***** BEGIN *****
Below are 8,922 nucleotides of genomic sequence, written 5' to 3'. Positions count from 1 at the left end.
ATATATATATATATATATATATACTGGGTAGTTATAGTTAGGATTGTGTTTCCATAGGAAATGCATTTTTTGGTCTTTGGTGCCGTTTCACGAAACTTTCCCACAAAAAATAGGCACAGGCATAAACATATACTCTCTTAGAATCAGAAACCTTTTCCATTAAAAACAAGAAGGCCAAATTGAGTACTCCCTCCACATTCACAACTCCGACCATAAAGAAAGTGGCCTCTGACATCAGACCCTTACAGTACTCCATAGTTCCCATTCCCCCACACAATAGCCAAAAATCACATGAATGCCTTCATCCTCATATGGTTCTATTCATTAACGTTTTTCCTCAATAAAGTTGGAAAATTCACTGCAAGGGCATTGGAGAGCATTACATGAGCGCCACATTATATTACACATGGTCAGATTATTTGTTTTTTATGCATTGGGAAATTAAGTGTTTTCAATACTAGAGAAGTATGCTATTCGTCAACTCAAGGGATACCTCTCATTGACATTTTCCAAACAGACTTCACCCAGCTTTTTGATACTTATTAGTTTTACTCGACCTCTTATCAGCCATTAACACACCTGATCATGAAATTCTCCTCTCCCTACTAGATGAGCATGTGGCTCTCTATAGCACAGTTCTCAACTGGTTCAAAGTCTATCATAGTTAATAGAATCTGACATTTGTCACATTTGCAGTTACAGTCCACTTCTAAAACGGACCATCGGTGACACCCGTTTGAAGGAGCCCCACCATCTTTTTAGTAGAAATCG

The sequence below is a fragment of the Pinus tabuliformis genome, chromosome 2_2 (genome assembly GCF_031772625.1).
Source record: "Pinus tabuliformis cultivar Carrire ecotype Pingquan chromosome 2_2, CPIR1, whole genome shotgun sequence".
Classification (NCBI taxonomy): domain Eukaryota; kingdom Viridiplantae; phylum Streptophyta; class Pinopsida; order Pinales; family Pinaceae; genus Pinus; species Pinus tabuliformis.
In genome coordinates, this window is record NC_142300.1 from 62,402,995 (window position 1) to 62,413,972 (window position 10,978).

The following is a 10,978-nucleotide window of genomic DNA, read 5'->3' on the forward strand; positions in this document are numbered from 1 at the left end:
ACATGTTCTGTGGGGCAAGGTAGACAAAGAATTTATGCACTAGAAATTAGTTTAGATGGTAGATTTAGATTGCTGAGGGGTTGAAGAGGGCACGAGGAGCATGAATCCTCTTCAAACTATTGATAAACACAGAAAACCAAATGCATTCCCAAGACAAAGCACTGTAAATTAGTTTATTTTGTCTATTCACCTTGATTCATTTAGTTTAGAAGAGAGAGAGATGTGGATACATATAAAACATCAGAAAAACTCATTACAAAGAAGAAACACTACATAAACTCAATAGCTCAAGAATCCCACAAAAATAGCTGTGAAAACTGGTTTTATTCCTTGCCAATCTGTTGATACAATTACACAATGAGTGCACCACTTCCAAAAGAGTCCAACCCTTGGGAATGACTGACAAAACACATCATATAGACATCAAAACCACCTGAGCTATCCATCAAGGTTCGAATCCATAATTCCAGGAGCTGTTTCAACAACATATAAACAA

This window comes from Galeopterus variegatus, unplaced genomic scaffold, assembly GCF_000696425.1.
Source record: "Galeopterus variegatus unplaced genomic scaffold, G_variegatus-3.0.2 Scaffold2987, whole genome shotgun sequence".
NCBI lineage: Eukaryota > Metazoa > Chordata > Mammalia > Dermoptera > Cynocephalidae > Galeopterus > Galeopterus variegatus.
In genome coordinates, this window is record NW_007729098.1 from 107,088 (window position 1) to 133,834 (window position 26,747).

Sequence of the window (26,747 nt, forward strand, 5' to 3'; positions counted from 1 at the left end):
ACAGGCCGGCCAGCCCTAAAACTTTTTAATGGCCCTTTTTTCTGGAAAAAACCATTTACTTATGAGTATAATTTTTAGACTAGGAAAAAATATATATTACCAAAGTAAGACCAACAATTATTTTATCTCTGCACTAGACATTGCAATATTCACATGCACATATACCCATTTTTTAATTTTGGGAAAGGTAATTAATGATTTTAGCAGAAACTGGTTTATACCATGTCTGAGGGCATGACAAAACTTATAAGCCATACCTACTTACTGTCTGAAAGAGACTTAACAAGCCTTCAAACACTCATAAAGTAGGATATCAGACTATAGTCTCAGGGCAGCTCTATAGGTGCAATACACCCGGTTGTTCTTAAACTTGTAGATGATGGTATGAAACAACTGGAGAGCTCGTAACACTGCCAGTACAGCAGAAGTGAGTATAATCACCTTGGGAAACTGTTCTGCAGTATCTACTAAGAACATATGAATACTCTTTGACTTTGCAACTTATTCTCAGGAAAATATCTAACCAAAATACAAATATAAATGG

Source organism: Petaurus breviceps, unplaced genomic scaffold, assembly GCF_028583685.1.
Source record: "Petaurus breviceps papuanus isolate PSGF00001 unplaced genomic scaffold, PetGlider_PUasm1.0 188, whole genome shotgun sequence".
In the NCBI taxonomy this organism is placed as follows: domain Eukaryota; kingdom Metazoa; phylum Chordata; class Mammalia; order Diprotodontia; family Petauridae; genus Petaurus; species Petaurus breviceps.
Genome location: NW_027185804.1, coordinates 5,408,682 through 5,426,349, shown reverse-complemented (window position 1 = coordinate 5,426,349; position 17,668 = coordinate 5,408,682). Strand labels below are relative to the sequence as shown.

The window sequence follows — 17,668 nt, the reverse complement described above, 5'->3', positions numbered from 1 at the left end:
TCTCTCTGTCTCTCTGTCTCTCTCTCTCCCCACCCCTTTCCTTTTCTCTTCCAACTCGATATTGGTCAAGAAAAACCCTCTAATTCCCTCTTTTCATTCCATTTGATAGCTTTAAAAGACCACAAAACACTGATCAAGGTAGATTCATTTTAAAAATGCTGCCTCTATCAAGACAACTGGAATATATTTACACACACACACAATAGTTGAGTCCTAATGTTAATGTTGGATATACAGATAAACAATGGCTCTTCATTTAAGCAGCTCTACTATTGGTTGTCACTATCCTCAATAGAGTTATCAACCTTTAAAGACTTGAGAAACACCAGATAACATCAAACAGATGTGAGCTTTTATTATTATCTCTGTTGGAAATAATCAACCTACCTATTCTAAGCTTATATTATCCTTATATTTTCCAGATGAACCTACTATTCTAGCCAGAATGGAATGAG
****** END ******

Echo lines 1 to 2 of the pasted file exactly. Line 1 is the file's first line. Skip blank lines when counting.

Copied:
Below are 8,922 nucleotides of genomic sequence, written 5' to 3'. Positions count from 1 at the left end.
ATATATATATATATATATATATACTGGGTAGTTATAGTTAGGATTGTGTTTCCATAGGAAATGCATTTTTTGGTCTTTGGTGCCGTTTCACGAAACTTTCCCACAAAAAATAGGCACAGGCATAAACATATACTCTCTTAGAATCAGAAACCTTTTCCATTAAAAACAAGAAGGCCAAATTGAGTACTCCCTCCACATTCACAACTCCGACCATAAAGAAAGTGGCCTCTGACATCAGACCCTTACAGTACTCCATAGTTCCCATTCCCCCACACAATAGCCAAAAATCACATGAATGCCTTCATCCTCATATGGTTCTATTCATTAACGTTTTTCCTCAATAAAGTTGGAAAATTCACTGCAAGGGCATTGGAGAGCATTACATGAGCGCCACATTATATTACACATGGTCAGATTATTTGTTTTTTATGCATTGGGAAATTAAGTGTTTTCAATACTAGAGAAGTATGCTATTCGTCAACTCAAGGGATACCTCTCATTGACATTTTCCAAACAGACTTCACCCAGCTTTTTGATACTTATTAGTTTTACTCGACCTCTTATCAGCCATTAACACACCTGATCATGAAATTCTCCTCTCCCTACTAGATGAGCATGTGGCTCTCTATAGCACAGTTCTCAACTGGTTCAAAGTCTATCATAGTTAATAGAATCTGACATTTGTCACATTTGCAGTTACAGTCCACTTCTAAAACGGACCATCGGTGACACCCGTTTGAAGGAGCCCCACCATCTTTTTAGTAGAAATCG